Fayette village council 2012.05.16

Written by David Green.

By DAVID GREEN

Some bad news about Fayette’s income survey was followed by good news that will keep hopes for grant funding alive.

The village needs data from an income survey in hopes of obtaining a grant for the sewer separation project, but a recent survey effort resulted in only 91 responses. Survey requests were sent to a list of addresses selected randomly by the Great Lakes Rural Community Assistance Program (RCAP), an agency that assists the village in obtaining grants.

The poor results set the effort back a step until part-time officer worker Dee Ferguson came upon the results of a survey obtained in 2011 with a larger number of responses. Those results were partially obtained by former village administrator Amy Metz-Simon who went door-to-door to obtain information.

That data can be used, said Roberta Acosta of RCAP, because it’s less than five years old.

Village council members learned at the committee-of-the-whole meeting May 9 about Ferguson’s discovery and about one other finding.

Ferguson also uncovered several property easements that were already obtained from residents in areas were sewer work will need to move onto private property. That discovery will save money by reducing the number of new easements needed before sewer work begins.

CHIPPING—Following the arrival of the new brush chipper, village workers have caught up on all of the standing brush left over from tree trimming earlier in the spring.

A stump grinder will be renting to remove those stumps and also some older stumps from previous tree-cutting.

TRUCK—Councilors discussed whether the old dump truck, that needs repairs, should be sold or scrapped. Prices for scrap metal sale will be obtained.

POLICE—Chief Jason Simon reported that part-time officer Justin Galbraith is resigning to take a new job and a replacement will need to be hired in order to avoid more overtime among existing officers.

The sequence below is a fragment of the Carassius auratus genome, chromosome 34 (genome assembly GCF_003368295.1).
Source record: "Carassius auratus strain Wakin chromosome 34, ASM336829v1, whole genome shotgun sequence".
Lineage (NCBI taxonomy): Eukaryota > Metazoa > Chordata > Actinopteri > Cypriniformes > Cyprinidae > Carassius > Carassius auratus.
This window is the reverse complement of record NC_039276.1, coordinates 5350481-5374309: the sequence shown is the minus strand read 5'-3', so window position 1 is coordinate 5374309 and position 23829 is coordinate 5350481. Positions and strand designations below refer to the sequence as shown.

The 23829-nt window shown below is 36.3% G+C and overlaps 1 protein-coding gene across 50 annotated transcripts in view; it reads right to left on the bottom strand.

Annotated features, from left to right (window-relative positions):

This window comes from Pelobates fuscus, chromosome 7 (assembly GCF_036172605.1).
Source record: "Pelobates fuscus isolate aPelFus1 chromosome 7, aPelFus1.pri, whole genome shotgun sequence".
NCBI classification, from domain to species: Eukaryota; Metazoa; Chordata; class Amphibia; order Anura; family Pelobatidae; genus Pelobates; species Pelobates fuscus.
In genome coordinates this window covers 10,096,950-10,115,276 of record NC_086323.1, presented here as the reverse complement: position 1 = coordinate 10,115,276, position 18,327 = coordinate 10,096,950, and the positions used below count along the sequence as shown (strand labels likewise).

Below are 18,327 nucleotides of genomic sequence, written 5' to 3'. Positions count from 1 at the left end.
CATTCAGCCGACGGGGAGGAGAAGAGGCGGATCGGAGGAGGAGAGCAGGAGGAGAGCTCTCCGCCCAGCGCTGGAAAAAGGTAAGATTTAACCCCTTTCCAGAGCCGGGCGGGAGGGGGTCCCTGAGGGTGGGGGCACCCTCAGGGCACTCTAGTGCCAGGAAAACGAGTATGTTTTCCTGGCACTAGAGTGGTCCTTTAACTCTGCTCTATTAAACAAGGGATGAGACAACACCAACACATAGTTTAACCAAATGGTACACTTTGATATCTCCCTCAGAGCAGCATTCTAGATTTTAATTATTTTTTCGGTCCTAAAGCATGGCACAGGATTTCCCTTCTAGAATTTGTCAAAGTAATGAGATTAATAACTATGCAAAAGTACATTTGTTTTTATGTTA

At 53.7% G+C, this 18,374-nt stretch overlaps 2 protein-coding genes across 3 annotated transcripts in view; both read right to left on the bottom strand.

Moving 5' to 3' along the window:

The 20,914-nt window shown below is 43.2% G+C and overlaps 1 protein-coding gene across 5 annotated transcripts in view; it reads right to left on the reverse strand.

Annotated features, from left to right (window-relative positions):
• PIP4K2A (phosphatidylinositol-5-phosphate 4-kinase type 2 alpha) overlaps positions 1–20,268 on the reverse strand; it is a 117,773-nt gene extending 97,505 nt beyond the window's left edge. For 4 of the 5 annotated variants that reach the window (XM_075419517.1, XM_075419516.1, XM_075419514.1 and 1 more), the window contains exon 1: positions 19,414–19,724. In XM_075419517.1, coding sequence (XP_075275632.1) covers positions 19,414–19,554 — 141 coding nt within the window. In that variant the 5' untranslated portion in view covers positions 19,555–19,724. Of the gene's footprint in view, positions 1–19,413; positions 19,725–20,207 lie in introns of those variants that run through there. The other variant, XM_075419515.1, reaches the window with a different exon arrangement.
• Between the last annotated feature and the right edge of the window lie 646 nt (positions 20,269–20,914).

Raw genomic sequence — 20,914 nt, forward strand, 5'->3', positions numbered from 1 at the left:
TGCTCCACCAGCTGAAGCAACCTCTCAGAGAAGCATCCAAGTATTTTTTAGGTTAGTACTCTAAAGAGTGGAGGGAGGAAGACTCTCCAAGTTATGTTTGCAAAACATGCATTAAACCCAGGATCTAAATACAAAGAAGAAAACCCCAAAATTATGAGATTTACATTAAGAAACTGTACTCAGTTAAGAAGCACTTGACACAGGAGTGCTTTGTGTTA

SIDEWALKS—A report from the Government Affairs indicated that the sidewalk repair plan would be on hold until 2013. The next section to be addressed has not yet been determined.

  • Front.nok Hok
    GAMES DAY—Finn Molitierno (right) celebrates a goal during a game of Nok Hockey with his sister, Kyla. The two tried out a variety of games Saturday at Stair District Library’s annual International Games Day event. One of the activities featured a sort of scavenger hunt in which participants had to locate facts presented in the Smithsonian Hometown Teams exhibit. The traveling show left Morenci’s library Tuesday, wrapping up a series of programs that began Oct. 2. Additional photos are on page 7.
  • Station.2
    STRANGE STUFF—Morenci Elementary School students learn that blue isn’t really blue when seen through the right color of lens. Volunteer April Pike presents the lesson to students at one of the many stations brought to the school by the COSI science center. The theme of this year’s visit was the solar system.
  • Front.leaves
    MAPLE leaves show their fall colors in a puddle at Morenci’s Riverside Natural Area. “This was a great year for colors,” said local weather watcher George Isobar. Chilly mornings will give way to seasonable fall temperatures for the next two weeks.
  • Front.band
    MORENCI Marching Band member Brittany Dennis keeps the beat Friday during the half-time show of the Morenci/Pittsford football game. Color guard member Jordan Cordts is at the left. The band performed this season under the direction of Doyle Rodenbeck who served as Morenci’s band director in the 1970s. He’s serving as a substitute during a family leave.
  • Front.poles
    MOVING EAST—Utility workers continue their slow progress east along U.S. 20 south of Morenci. New electrical poles are put in place before wiring is moved into place.
  • Front.cowboy
    A PERFORMER named Biligbaatar, a member of the AnDa Union troupe from Inner Mongolia, dances at Stair District Library last week during a visit to the Midwest. The nine-member group blends a variety of traditions from Inner and Outer Mongolia. The music is described as drawing from “all the Mongol tribes that Genghis Khan unified.” The group considers itself music gatherers whose goal is to preserve traditional sounds of Mongolia. Biligbaatar grew up among traditional herders who live in yurts. Additional photos are on the back page of this week’s Observer.
  • Front.bear
    HOLDEN HUTCHISON gives a hug to a black bear cub—the product of a taxidermist’s skills—at the Michigan DNR’s Great Youth Jamboree. The event on Sunday marked the fourth year of the Jamboree. Additional photos are on page 12.

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